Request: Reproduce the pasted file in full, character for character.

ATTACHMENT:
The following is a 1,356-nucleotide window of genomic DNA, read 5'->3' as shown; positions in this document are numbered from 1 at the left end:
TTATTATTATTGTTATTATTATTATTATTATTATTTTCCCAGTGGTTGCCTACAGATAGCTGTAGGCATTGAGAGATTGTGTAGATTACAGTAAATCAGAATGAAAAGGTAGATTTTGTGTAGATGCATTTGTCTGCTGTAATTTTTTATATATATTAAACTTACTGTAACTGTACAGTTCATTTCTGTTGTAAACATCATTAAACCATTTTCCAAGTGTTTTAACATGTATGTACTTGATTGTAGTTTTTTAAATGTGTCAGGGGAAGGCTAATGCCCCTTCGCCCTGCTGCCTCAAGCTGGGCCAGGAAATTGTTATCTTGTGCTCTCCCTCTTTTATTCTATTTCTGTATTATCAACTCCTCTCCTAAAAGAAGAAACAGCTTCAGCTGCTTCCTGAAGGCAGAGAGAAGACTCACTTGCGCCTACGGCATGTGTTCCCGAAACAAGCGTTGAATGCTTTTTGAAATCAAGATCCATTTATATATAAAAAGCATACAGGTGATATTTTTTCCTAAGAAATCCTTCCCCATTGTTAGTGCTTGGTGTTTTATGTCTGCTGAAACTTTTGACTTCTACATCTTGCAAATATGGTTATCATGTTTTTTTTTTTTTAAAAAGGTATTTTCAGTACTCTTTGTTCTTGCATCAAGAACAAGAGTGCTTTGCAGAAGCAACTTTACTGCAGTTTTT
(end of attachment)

The following is a 1,356-nucleotide window of genomic DNA, read 5'->3' as shown; positions in this document are numbered from 1 at the left end:
TTATTATTATTGTTATTATTATTATTATTATTATTTTCCCAGTGGTTGCCTACAGATAGCTGTAGGCATTGAGAGATTGTGTAGATTACAGTAAATCAGAATGAAAAGGTAGATTTTGTGTAGATGCATTTGTCTGCTGTAATTTTTTATATATATTAAACTTACTGTAACTGTACAGTTCATTTCTGTTGTAAACATCATTAAACCATTTTCCAAGTGTTTTAACATGTATGTACTTGATTGTAGTTTTTTAAATGTGTCAGGGGAAGGCTAATGCCCCTTCGCCCTGCTGCCTCAAGCTGGGCCAGGAAATTGTTATCTTGTGCTCTCCCTCTTTTATTCTATTTCTGTATTATCAACTCCTCTCCTAAAAGAAGAAACAGCTTCAGCTGCTTCCTGAAGGCAGAGAGAAGACTCACTTGCGCCTACGGCATGTGTTCCCGAAACAAGCGTTGAATGCTTTTTGAAATCAAGATCCATTTATATATAAAAAGCATACAGGTGATATTTTTTCCTAAGAAATCCTTCCCCATTGTTAGTGCTTGGTGTTTTATGTCTGCTGAAACTTTTGACTTCTACATCTTGCAAATATGGTTATCATGTTTTTTTTTTTTTAAAAAGGTATTTTCAGTACTCTTTGTTCTTGCATCAAGAACAAGAGTGCTTTGCAGAAGCAACTTTACTGCAGTTTTT